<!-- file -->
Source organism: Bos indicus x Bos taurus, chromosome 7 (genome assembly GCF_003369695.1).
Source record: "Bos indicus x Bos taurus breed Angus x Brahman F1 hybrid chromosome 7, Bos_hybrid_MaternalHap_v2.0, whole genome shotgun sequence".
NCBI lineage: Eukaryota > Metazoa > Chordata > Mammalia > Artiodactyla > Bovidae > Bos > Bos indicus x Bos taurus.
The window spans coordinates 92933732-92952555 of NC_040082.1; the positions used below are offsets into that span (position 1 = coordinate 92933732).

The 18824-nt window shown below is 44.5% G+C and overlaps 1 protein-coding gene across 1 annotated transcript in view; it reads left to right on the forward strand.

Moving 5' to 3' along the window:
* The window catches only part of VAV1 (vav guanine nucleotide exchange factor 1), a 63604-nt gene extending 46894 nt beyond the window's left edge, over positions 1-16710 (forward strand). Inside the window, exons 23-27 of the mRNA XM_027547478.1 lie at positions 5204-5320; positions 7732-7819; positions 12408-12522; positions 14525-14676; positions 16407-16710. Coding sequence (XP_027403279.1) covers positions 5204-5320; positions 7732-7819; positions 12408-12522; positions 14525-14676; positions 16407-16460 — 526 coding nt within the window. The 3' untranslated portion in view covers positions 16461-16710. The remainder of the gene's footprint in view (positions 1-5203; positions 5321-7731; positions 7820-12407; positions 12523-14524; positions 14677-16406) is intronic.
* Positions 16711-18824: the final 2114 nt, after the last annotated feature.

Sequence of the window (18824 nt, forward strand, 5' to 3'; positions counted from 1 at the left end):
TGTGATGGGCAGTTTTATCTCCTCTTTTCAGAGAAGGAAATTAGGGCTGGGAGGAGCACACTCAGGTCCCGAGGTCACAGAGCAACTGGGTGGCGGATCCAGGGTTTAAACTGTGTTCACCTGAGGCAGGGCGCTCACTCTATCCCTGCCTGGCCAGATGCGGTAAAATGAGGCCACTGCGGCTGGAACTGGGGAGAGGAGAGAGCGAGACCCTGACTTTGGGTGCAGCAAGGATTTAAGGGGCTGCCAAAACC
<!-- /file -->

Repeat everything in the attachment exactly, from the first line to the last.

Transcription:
Source organism: Bos indicus x Bos taurus, chromosome 7 (genome assembly GCF_003369695.1).
Source record: "Bos indicus x Bos taurus breed Angus x Brahman F1 hybrid chromosome 7, Bos_hybrid_MaternalHap_v2.0, whole genome shotgun sequence".
NCBI lineage: Eukaryota > Metazoa > Chordata > Mammalia > Artiodactyla > Bovidae > Bos > Bos indicus x Bos taurus.
The window spans coordinates 92933732-92952555 of NC_040082.1; the positions used below are offsets into that span (position 1 = coordinate 92933732).

The 18824-nt window shown below is 44.5% G+C and overlaps 1 protein-coding gene across 1 annotated transcript in view; it reads left to right on the forward strand.

Moving 5' to 3' along the window:
* The window catches only part of VAV1 (vav guanine nucleotide exchange factor 1), a 63604-nt gene extending 46894 nt beyond the window's left edge, over positions 1-16710 (forward strand). Inside the window, exons 23-27 of the mRNA XM_027547478.1 lie at positions 5204-5320; positions 7732-7819; positions 12408-12522; positions 14525-14676; positions 16407-16710. Coding sequence (XP_027403279.1) covers positions 5204-5320; positions 7732-7819; positions 12408-12522; positions 14525-14676; positions 16407-16460 — 526 coding nt within the window. The 3' untranslated portion in view covers positions 16461-16710. The remainder of the gene's footprint in view (positions 1-5203; positions 5321-7731; positions 7820-12407; positions 12523-14524; positions 14677-16406) is intronic.
* Positions 16711-18824: the final 2114 nt, after the last annotated feature.

Sequence of the window (18824 nt, forward strand, 5' to 3'; positions counted from 1 at the left end):
TGTGATGGGCAGTTTTATCTCCTCTTTTCAGAGAAGGAAATTAGGGCTGGGAGGAGCACACTCAGGTCCCGAGGTCACAGAGCAACTGGGTGGCGGATCCAGGGTTTAAACTGTGTTCACCTGAGGCAGGGCGCTCACTCTATCCCTGCCTGGCCAGATGCGGTAAAATGAGGCCACTGCGGCTGGAACTGGGGAGAGGAGAGAGCGAGACCCTGACTTTGGGTGCAGCAAGGATTTAAGGGGCTGCCAAAACC